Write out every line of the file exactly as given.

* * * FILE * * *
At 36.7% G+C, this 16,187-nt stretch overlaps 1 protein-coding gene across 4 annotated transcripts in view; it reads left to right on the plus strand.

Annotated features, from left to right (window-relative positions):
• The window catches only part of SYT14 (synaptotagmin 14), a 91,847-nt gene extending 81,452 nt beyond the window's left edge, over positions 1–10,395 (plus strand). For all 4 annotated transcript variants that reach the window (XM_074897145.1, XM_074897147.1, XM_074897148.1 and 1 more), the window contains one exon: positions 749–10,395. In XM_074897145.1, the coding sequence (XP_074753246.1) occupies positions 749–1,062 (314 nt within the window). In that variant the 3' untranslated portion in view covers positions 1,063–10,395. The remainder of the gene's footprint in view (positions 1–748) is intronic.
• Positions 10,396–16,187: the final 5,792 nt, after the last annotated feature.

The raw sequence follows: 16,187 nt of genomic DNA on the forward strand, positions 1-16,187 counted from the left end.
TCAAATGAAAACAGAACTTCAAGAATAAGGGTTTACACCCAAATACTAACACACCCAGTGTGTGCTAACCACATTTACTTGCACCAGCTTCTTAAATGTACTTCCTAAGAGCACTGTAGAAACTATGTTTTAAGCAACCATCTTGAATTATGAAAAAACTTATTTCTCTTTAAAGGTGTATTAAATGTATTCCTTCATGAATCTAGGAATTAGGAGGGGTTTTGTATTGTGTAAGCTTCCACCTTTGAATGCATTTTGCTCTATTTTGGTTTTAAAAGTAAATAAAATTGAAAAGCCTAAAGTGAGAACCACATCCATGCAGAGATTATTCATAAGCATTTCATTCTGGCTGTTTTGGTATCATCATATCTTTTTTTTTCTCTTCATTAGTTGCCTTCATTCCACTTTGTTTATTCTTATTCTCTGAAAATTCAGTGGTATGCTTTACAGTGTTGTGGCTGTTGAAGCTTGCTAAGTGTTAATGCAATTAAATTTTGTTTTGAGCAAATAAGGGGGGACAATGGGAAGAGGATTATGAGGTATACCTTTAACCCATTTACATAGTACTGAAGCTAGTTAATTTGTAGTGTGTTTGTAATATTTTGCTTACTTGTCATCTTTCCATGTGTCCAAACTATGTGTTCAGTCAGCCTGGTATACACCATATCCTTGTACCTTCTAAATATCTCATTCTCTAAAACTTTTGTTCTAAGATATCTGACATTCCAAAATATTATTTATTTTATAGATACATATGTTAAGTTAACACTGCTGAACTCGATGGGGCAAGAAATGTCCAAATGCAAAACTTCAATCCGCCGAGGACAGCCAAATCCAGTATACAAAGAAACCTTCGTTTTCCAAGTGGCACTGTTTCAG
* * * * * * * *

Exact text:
At 36.7% G+C, this 16,187-nt stretch overlaps 1 protein-coding gene across 4 annotated transcripts in view; it reads left to right on the plus strand.

Annotated features, from left to right (window-relative positions):
• The window catches only part of SYT14 (synaptotagmin 14), a 91,847-nt gene extending 81,452 nt beyond the window's left edge, over positions 1–10,395 (plus strand). For all 4 annotated transcript variants that reach the window (XM_074897145.1, XM_074897147.1, XM_074897148.1 and 1 more), the window contains one exon: positions 749–10,395. In XM_074897145.1, the coding sequence (XP_074753246.1) occupies positions 749–1,062 (314 nt within the window). In that variant the 3' untranslated portion in view covers positions 1,063–10,395. The remainder of the gene's footprint in view (positions 1–748) is intronic.
• Positions 10,396–16,187: the final 5,792 nt, after the last annotated feature.

The raw sequence follows: 16,187 nt of genomic DNA on the forward strand, positions 1-16,187 counted from the left end.
TCAAATGAAAACAGAACTTCAAGAATAAGGGTTTACACCCAAATACTAACACACCCAGTGTGTGCTAACCACATTTACTTGCACCAGCTTCTTAAATGTACTTCCTAAGAGCACTGTAGAAACTATGTTTTAAGCAACCATCTTGAATTATGAAAAAACTTATTTCTCTTTAAAGGTGTATTAAATGTATTCCTTCATGAATCTAGGAATTAGGAGGGGTTTTGTATTGTGTAAGCTTCCACCTTTGAATGCATTTTGCTCTATTTTGGTTTTAAAAGTAAATAAAATTGAAAAGCCTAAAGTGAGAACCACATCCATGCAGAGATTATTCATAAGCATTTCATTCTGGCTGTTTTGGTATCATCATATCTTTTTTTTTCTCTTCATTAGTTGCCTTCATTCCACTTTGTTTATTCTTATTCTCTGAAAATTCAGTGGTATGCTTTACAGTGTTGTGGCTGTTGAAGCTTGCTAAGTGTTAATGCAATTAAATTTTGTTTTGAGCAAATAAGGGGGGACAATGGGAAGAGGATTATGAGGTATACCTTTAACCCATTTACATAGTACTGAAGCTAGTTAATTTGTAGTGTGTTTGTAATATTTTGCTTACTTGTCATCTTTCCATGTGTCCAAACTATGTGTTCAGTCAGCCTGGTATACACCATATCCTTGTACCTTCTAAATATCTCATTCTCTAAAACTTTTGTTCTAAGATATCTGACATTCCAAAATATTATTTATTTTATAGATACATATGTTAAGTTAACACTGCTGAACTCGATGGGGCAAGAAATGTCCAAATGCAAAACTTCAATCCGCCGAGGACAGCCAAATCCAGTATACAAAGAAACCTTCGTTTTCCAAGTGGCACTGTTTCAG